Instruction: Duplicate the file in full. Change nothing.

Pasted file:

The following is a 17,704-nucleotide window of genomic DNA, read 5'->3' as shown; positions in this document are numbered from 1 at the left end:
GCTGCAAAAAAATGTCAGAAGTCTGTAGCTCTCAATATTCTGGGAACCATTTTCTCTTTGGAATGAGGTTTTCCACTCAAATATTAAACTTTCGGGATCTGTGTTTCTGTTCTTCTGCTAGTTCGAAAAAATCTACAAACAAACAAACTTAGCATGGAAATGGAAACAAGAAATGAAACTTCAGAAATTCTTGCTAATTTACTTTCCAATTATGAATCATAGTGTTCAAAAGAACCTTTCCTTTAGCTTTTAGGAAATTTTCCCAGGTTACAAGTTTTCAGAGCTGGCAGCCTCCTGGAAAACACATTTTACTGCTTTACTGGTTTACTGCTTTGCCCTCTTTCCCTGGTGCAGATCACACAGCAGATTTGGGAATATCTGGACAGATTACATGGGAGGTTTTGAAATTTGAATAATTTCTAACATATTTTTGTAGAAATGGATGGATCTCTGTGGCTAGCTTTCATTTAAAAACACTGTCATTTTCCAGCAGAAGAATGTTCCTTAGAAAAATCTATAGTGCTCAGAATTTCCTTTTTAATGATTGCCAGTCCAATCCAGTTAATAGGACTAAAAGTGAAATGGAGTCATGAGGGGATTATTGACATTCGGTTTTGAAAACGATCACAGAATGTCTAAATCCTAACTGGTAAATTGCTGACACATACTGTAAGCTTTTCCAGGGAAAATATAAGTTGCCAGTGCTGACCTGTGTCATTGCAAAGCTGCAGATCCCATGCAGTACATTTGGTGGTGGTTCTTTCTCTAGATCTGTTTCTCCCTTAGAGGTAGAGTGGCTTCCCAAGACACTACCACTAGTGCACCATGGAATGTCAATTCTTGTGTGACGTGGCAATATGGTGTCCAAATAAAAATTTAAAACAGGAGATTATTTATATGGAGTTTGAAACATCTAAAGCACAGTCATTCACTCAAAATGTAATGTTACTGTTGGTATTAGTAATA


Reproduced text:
The following is a 17,704-nucleotide window of genomic DNA, read 5'->3' as shown; positions in this document are numbered from 1 at the left end:
GCTGCAAAAAAATGTCAGAAGTCTGTAGCTCTCAATATTCTGGGAACCATTTTCTCTTTGGAATGAGGTTTTCCACTCAAATATTAAACTTTCGGGATCTGTGTTTCTGTTCTTCTGCTAGTTCGAAAAAATCTACAAACAAACAAACTTAGCATGGAAATGGAAACAAGAAATGAAACTTCAGAAATTCTTGCTAATTTACTTTCCAATTATGAATCATAGTGTTCAAAAGAACCTTTCCTTTAGCTTTTAGGAAATTTTCCCAGGTTACAAGTTTTCAGAGCTGGCAGCCTCCTGGAAAACACATTTTACTGCTTTACTGGTTTACTGCTTTGCCCTCTTTCCCTGGTGCAGATCACACAGCAGATTTGGGAATATCTGGACAGATTACATGGGAGGTTTTGAAATTTGAATAATTTCTAACATATTTTTGTAGAAATGGATGGATCTCTGTGGCTAGCTTTCATTTAAAAACACTGTCATTTTCCAGCAGAAGAATGTTCCTTAGAAAAATCTATAGTGCTCAGAATTTCCTTTTTAATGATTGCCAGTCCAATCCAGTTAATAGGACTAAAAGTGAAATGGAGTCATGAGGGGATTATTGACATTCGGTTTTGAAAACGATCACAGAATGTCTAAATCCTAACTGGTAAATTGCTGACACATACTGTAAGCTTTTCCAGGGAAAATATAAGTTGCCAGTGCTGACCTGTGTCATTGCAAAGCTGCAGATCCCATGCAGTACATTTGGTGGTGGTTCTTTCTCTAGATCTGTTTCTCCCTTAGAGGTAGAGTGGCTTCCCAAGACACTACCACTAGTGCACCATGGAATGTCAATTCTTGTGTGACGTGGCAATATGGTGTCCAAATAAAAATTTAAAACAGGAGATTATTTATATGGAGTTTGAAACATCTAAAGCACAGTCATTCACTCAAAATGTAATGTTACTGTTGGTATTAGTAATA